Governor Bruce Rauner signed a measure on Tuesday that will allow medical cannabis to be used as an alternative treatment for conditions often treated with opioids, such as cancer, HIV, Alzheimer’s and more.
The measure creates what’s called the Opioid Alternative Pilot Program. It will allow anyone who has been diagnosed with a condition that can be treated with opioids to receive medicinal marijuana as an alternative treatment option.
State Sen. Don Harmon (D-Oak Park) sponsored the proposal: “We would ask a doctor to certify as they would with another medical condition, that the patient has a condition for which an opioid has been prescribed or could be prescribed in the ordinary course of care.”
With a certification from a doctor, patients are allowed immediate, temporary access to the medical marijuana program. They do have to apply for a medical marijuana registry identification card. However, with a qualifying condition, they do not have to wait for the Illinois Department of Public Health to approve their application before receiving the drug.
The legislation does not require patients to be fingerprinted or undergo a background check, which is a requirement for the Illinois medical cannabis pilot program. This is to ensure patients receive timely access to medical cannabis when needed.
"This represents fundamentally putting the patients first," said State Rep. Kelly Cassidy (D-Chicago). "Every conversation we had we talked about what it would mean for patients when we pass this law and I am very pleased that we've come up with a solution."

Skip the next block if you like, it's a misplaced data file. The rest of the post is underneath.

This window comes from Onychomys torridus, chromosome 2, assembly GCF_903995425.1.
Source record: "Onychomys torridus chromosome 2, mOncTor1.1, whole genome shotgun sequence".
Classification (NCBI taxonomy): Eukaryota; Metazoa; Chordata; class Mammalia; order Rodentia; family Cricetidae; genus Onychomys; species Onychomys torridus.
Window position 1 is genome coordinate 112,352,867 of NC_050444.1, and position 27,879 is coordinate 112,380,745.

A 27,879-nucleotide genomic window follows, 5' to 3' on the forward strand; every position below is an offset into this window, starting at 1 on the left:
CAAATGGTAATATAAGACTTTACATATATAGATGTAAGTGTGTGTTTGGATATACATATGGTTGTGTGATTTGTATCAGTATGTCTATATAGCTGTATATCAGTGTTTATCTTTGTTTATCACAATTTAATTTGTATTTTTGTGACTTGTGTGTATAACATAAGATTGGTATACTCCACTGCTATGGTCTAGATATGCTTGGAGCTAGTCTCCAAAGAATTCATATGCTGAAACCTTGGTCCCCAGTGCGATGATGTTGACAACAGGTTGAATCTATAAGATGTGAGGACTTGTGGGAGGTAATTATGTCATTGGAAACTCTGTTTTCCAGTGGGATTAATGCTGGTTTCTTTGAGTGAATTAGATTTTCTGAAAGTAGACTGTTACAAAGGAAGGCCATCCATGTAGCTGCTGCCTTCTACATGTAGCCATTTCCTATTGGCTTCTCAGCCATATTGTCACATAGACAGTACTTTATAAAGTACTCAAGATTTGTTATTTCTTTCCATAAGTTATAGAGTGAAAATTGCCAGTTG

Rauner, a Republican, is still opposed to legalizing recreational marijuana in Illinois, but he championed the use of the drug as an additional health care option at a bill signing event.
"Medical cannabis creates an opportunity to treat pain in a less intrusive, less destructive way than opioids," said Rauner. "This creates an option to save lives."
Rauner said there could be "additional expansions" to the medical marijuana pilot program in the future, but did not mention any details.
Critics of the measure have concerns about patients possibly becoming addicted to marijuana, but Harmon said he's more concerned with the ongoing opioid epidemic.
“There’s talk of medical cannabis being addicting; I don’t know if that’s true," said Harmon. "I do know that opioids are addicting and we’re seeing the ravishing costs of that right now. I’m perfectly comfortable offering this as an alternative course of treatment.”
The Illinois Department of Public Health initially was opposed to the idea, but worked closely with sponsors and advocates and now support the program.
"Just last year in Illinois there were roughly 2.3 million individuals across the state who were prescribed an opioid," said Dr. Nirav Shah with the Illinois Department of Public Health. He said if this program helps reduce the amount of opioids prescribed and used, the department predicts lives will be saved. "It's difficult to predict what the numbers will look like, but we're prepared and encouraging folks to use (medical marijuana)."
Chris Stone is the CEO of HCI Alternatives, a medicinal marijuana dispensary in Springfield and the Metro East. He applauded the governor for signing the legislation.
“This is an answered prayer to so many Illinoisans who until today had two options, suffer with incredible pain or live with the drastic side effects and addictive properties that come with taking opioids,” said Stone in a press release.
The program goes into effect immediately and will stay in effect through June of 2020, ending at the same time as the current medical marijuana program.